Use that project to parse your SQL statements. The results come back as an array, including the bits in between SELECT and FROM as individual elements, just as you want. This will work far better than any regular expression solution you use.

share|improve this answer
    
I agree this is the way to go when parsing an SQL statement. But this is not I was looking for my need. –  David Bélanger May 25 '12 at 15:59
    
Why not? You need to parse a SQL string and retrieve the elements of the SELECT portion of the string. Why does this not do what you want? –  SpikeX May 25 '12 at 16:00
    
Because this is not what it intend to do. Why use a Civic instead of a Ferrari ? A huge class will take way more horse power then a simple function / regex. I don't need to parse complicated string, only simple as you saw. –  David Bélanger May 25 '12 at 16:04
    
I think you're overestimating the overhead associated with that project. If it's all class-based, only the classes you invoke take up memory, not the entire project. –  SpikeX May 25 '12 at 16:06
add comment

You stated in your comments that you're prepared to use recursion because you have nested lists. However, regex cannot do recursion. This is because regex cannot "count" anything indefinitely. Since it has no way of counting open/close parenthesis, it can't know how many levels in it is, or how many levels out it must go.

You can write horrendously complex regex to handle N levels of depth (see anubhava's answer), but as soon as you run across an expression with N+1 levels of depth your regex will fail. This is why we use programming languages to parse irregular languages because they can count recursion (see diolemo's answer). Within this recursion, we can use small bits of regex.

share|improve this answer
    
Explain this then : stackoverflow.com/questions/10624370/… –  David Bélanger May 25 '12 at 15:32
2  
@DavidBélanger Notice how little regex there is in that solution. The regex isn't doing any more than character validation - it's not doing any of the parsing. You can use regex in recursion, but not recursion in regex. –  dlras2 May 25 '12 at 15:49
add comment

This will work (for the most part). It will fail if you have brackets within quotes (part of the data). You can extend the code to handle quoted brackets if you want (but then you have to consider escaped quotes and everything like that. A regular expression will never work well.

Edit: Better to use the PHP SQL Parser as answered by SpikeX.

function unreliable_comma_explode($str)
{
   $last_split = 0;
   $len = strlen($str);
   $brackets = 0;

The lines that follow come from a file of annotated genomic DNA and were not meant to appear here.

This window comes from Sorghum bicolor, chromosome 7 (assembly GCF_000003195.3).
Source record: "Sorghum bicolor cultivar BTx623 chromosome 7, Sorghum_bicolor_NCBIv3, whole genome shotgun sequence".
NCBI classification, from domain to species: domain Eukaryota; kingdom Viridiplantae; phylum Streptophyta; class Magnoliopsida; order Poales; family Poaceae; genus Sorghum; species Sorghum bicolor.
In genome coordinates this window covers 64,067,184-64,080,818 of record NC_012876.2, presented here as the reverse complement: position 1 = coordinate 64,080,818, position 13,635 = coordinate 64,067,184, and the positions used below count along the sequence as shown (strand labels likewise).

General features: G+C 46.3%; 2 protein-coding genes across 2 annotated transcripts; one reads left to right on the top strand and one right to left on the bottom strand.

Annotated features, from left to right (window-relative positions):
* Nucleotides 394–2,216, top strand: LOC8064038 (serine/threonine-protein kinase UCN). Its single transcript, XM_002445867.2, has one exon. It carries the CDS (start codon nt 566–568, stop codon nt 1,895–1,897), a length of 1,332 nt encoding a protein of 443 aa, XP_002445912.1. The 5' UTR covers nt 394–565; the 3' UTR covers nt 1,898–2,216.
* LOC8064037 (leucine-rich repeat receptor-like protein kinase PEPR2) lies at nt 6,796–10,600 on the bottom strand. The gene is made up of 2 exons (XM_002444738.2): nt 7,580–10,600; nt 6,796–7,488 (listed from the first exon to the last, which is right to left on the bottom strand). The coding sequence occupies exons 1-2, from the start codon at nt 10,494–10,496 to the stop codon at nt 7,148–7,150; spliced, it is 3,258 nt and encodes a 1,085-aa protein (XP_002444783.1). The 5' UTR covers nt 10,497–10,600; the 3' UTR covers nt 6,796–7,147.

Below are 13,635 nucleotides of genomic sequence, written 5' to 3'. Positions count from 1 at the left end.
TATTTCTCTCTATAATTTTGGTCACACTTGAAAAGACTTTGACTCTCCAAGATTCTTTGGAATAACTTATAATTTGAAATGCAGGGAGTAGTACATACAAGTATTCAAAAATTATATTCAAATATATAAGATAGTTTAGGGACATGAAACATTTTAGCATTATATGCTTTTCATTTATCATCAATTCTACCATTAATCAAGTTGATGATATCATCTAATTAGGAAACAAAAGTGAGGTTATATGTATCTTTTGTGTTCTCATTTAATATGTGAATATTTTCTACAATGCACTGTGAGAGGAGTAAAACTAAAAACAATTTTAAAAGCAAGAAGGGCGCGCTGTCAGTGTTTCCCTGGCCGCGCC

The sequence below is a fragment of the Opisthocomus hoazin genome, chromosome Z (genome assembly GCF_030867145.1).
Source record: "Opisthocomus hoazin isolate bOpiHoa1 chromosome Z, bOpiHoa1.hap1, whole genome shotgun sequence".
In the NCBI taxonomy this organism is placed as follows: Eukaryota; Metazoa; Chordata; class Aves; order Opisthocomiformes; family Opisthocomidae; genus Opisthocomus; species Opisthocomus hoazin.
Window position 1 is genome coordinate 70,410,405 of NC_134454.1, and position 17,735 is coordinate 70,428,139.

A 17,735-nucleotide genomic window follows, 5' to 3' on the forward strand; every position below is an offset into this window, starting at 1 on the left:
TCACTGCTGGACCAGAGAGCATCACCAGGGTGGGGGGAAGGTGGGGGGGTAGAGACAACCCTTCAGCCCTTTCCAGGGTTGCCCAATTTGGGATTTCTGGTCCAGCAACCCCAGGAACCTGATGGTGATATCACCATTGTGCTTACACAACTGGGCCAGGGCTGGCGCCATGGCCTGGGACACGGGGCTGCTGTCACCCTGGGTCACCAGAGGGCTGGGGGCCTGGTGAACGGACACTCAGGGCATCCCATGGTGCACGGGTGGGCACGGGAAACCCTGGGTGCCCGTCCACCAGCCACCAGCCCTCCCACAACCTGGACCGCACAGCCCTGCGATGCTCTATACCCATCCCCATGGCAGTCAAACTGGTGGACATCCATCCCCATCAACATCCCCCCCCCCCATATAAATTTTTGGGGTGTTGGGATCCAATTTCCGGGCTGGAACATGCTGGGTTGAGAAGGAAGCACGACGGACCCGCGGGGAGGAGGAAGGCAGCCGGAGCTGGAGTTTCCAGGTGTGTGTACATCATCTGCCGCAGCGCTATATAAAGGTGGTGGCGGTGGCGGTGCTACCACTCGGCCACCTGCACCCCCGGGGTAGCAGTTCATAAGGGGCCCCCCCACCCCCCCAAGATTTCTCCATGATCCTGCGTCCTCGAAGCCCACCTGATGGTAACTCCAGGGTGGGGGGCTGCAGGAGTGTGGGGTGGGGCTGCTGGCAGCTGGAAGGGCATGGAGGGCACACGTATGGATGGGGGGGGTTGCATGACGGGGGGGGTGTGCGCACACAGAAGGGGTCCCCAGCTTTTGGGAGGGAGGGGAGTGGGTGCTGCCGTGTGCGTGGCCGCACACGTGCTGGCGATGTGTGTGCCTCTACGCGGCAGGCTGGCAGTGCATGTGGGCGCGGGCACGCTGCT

$parts = array();

   for ($i = 0; $i < $len; $i++)
   {
      if ($str[$i] == '(') 
      {
         $brackets++;
         continue;
      }

      if ($str[$i] == ')')
      {
         if (--$brackets == -1) $brackets = 0;
         continue;
      }

      if ($str[$i] == ',' && $brackets == 0)
      {
         $parts[] = substr($str, $last_split, ($i-$last_split));
         $last_split = $i + 1;
      }
   }

   if (($len-$last_split) > 0)
      $parts[] = substr($str, $last_split, ($len-$last_split));

   return $parts;
}
share|improve this answer
add comment

You can use this regex based code to get the split result the way you want:

$str = "*, bob, DATE('gdfgfd', 'Fdsfds', ('fdsfdfsd')), george";
$arr = preg_split('/([^,]*(?:\([^)]*\))[^,]*)+|,/', $str, -1,
                      PREG_SPLIT_DELIM_CAPTURE | PREG_SPLIT_NO_EMPTY);

Update:

Though my original answer worked for the example that OP posted but due the concerns raised by some members I am posting a solution that will work with nested parenthesis as well as long as brackets are balanced:

$str = "*, bob, DATE('gdfgfd', ('Fdsfds'), ('fdsfdfsd', ('foo'))) 'foo'=[bar]," .
       "john, MY('gdfgfd', ((('Fdsfds'))), ('fdsfdfsd')), george";
$arr = preg_split('/\s*( [^,()]* \( ( [^()]* | (?R) )* \) [^,()]* ) ,?\s* | \s*,\s*/x',
                  $str, -1 , PREG_SPLIT_DELIM_CAPTURE | PREG_SPLIT_NO_EMPTY);
print_r($arr);

OUTPUT:

Array
(
    [0] => *
    [1] => bob
    [2] => DATE('gdfgfd', ('Fdsfds'), ('fdsfdfsd', ('foo'))) 'foo'=[bar]
    [3] => john
    [4] => MY('gdfgfd', ((('Fdsfds'))), ('fdsfdfsd'))
    [5] => george
)

Caution: Even though this recursion based regex pattern works with deep nested brackets now it doesn't mean that this cannot be broken for some edge case situations (like unbalanced brackets).

share|improve this answer
    
Breaks with: "*, bob, DATE('gdfgfd', ('Fdsfds'), ('fdsfdfsd')), george" –  diolemo May 25 '12 at 15:51
    
Just be careful - this will break if you have any loops nested further than this. –  dlras2 May 25 '12 at 15:52
1  
I'm very curious how this actually works... I can't replicate your results. What does (?R) do? –  dlras2 May 26 '12 at 3:02
1  
@DanRasmussen: Here is the code Working Demo: ideone.com/4Eqhj and here is a great tutorial on Recursive Reex in PHP –  anubhava May 26 '12 at 4:21
1  
@anubhava +2 for teaching me something completely new about regex. -1 for shattering my perception of "regular" expressions... –  dlras2 May 29 '12 at 18:50
show 4 more comments

I'm not really sure about what you want to do here.. But if you just want to extract strings. You can just use implode.

$array = array("*", "bob", "DATE('gdfgfd', 'Fdsfds', '(\"fdsfdfsd\"))", "george");
echo $test = implode($array, ",");
share|improve this answer
    
He said implode didn't work because he wanted everything inside DATE(...) as a single entity. –  SpikeX May 25 '12 at 15:43
add comment

Your Answer

 
discard

By posting your answer, you agree to the privacy policy and terms of service.

Not the answer you're looking for? Browse other questions tagged or ask your own question.